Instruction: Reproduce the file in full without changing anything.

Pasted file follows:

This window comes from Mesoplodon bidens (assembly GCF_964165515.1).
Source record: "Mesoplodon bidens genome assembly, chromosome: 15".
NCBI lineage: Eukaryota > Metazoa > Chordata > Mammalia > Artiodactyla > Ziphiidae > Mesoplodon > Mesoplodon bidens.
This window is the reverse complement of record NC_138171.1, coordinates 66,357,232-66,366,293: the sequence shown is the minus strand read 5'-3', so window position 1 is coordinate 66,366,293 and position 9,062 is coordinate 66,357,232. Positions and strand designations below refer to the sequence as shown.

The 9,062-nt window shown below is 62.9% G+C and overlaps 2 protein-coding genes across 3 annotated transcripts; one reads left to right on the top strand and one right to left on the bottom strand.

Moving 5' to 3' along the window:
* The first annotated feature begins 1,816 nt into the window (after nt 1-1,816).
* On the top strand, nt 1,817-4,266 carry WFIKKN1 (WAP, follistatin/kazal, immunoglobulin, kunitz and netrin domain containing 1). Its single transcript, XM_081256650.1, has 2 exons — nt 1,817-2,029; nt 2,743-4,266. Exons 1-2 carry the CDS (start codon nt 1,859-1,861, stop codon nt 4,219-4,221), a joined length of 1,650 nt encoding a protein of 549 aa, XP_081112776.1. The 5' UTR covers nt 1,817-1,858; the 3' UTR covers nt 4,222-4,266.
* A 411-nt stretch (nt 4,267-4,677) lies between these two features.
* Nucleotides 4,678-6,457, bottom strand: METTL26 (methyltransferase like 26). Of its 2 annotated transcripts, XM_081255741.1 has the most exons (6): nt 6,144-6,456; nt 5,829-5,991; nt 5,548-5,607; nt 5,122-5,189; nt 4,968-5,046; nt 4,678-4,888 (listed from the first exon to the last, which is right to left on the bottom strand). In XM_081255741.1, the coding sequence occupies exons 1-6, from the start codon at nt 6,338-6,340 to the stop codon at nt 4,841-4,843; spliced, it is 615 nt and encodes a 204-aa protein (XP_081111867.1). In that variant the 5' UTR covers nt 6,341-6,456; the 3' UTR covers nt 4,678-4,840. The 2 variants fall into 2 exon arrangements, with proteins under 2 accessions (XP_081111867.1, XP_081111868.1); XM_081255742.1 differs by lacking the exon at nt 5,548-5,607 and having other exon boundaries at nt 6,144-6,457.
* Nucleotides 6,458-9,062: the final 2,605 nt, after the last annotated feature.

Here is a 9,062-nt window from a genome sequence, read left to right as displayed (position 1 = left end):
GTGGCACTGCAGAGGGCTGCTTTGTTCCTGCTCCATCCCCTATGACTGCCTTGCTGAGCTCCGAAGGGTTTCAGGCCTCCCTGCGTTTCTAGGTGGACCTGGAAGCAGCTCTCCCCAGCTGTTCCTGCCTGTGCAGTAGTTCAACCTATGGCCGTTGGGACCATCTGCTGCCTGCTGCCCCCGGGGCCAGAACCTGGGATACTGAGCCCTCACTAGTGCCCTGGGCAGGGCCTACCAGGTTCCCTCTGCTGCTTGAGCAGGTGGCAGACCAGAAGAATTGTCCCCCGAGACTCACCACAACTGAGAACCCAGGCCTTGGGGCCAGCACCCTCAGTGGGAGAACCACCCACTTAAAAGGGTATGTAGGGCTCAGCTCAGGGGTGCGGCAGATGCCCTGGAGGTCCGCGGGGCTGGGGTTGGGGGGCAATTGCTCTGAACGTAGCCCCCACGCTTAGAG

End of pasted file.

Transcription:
This window comes from Mesoplodon bidens (assembly GCF_964165515.1).
Source record: "Mesoplodon bidens genome assembly, chromosome: 15".
NCBI lineage: Eukaryota > Metazoa > Chordata > Mammalia > Artiodactyla > Ziphiidae > Mesoplodon > Mesoplodon bidens.
This window is the reverse complement of record NC_138171.1, coordinates 66,357,232-66,366,293: the sequence shown is the minus strand read 5'-3', so window position 1 is coordinate 66,366,293 and position 9,062 is coordinate 66,357,232. Positions and strand designations below refer to the sequence as shown.

The 9,062-nt window shown below is 62.9% G+C and overlaps 2 protein-coding genes across 3 annotated transcripts; one reads left to right on the top strand and one right to left on the bottom strand.

Moving 5' to 3' along the window:
* The first annotated feature begins 1,816 nt into the window (after nt 1-1,816).
* On the top strand, nt 1,817-4,266 carry WFIKKN1 (WAP, follistatin/kazal, immunoglobulin, kunitz and netrin domain containing 1). Its single transcript, XM_081256650.1, has 2 exons — nt 1,817-2,029; nt 2,743-4,266. Exons 1-2 carry the CDS (start codon nt 1,859-1,861, stop codon nt 4,219-4,221), a joined length of 1,650 nt encoding a protein of 549 aa, XP_081112776.1. The 5' UTR covers nt 1,817-1,858; the 3' UTR covers nt 4,222-4,266.
* A 411-nt stretch (nt 4,267-4,677) lies between these two features.
* Nucleotides 4,678-6,457, bottom strand: METTL26 (methyltransferase like 26). Of its 2 annotated transcripts, XM_081255741.1 has the most exons (6): nt 6,144-6,456; nt 5,829-5,991; nt 5,548-5,607; nt 5,122-5,189; nt 4,968-5,046; nt 4,678-4,888 (listed from the first exon to the last, which is right to left on the bottom strand). In XM_081255741.1, the coding sequence occupies exons 1-6, from the start codon at nt 6,338-6,340 to the stop codon at nt 4,841-4,843; spliced, it is 615 nt and encodes a 204-aa protein (XP_081111867.1). In that variant the 5' UTR covers nt 6,341-6,456; the 3' UTR covers nt 4,678-4,840. The 2 variants fall into 2 exon arrangements, with proteins under 2 accessions (XP_081111867.1, XP_081111868.1); XM_081255742.1 differs by lacking the exon at nt 5,548-5,607 and having other exon boundaries at nt 6,144-6,457.
* Nucleotides 6,458-9,062: the final 2,605 nt, after the last annotated feature.

Here is a 9,062-nt window from a genome sequence, read left to right as displayed (position 1 = left end):
GTGGCACTGCAGAGGGCTGCTTTGTTCCTGCTCCATCCCCTATGACTGCCTTGCTGAGCTCCGAAGGGTTTCAGGCCTCCCTGCGTTTCTAGGTGGACCTGGAAGCAGCTCTCCCCAGCTGTTCCTGCCTGTGCAGTAGTTCAACCTATGGCCGTTGGGACCATCTGCTGCCTGCTGCCCCCGGGGCCAGAACCTGGGATACTGAGCCCTCACTAGTGCCCTGGGCAGGGCCTACCAGGTTCCCTCTGCTGCTTGAGCAGGTGGCAGACCAGAAGAATTGTCCCCCGAGACTCACCACAACTGAGAACCCAGGCCTTGGGGCCAGCACCCTCAGTGGGAGAACCACCCACTTAAAAGGGTATGTAGGGCTCAGCTCAGGGGTGCGGCAGATGCCCTGGAGGTCCGCGGGGCTGGGGTTGGGGGGCAATTGCTCTGAACGTAGCCCCCACGCTTAGAG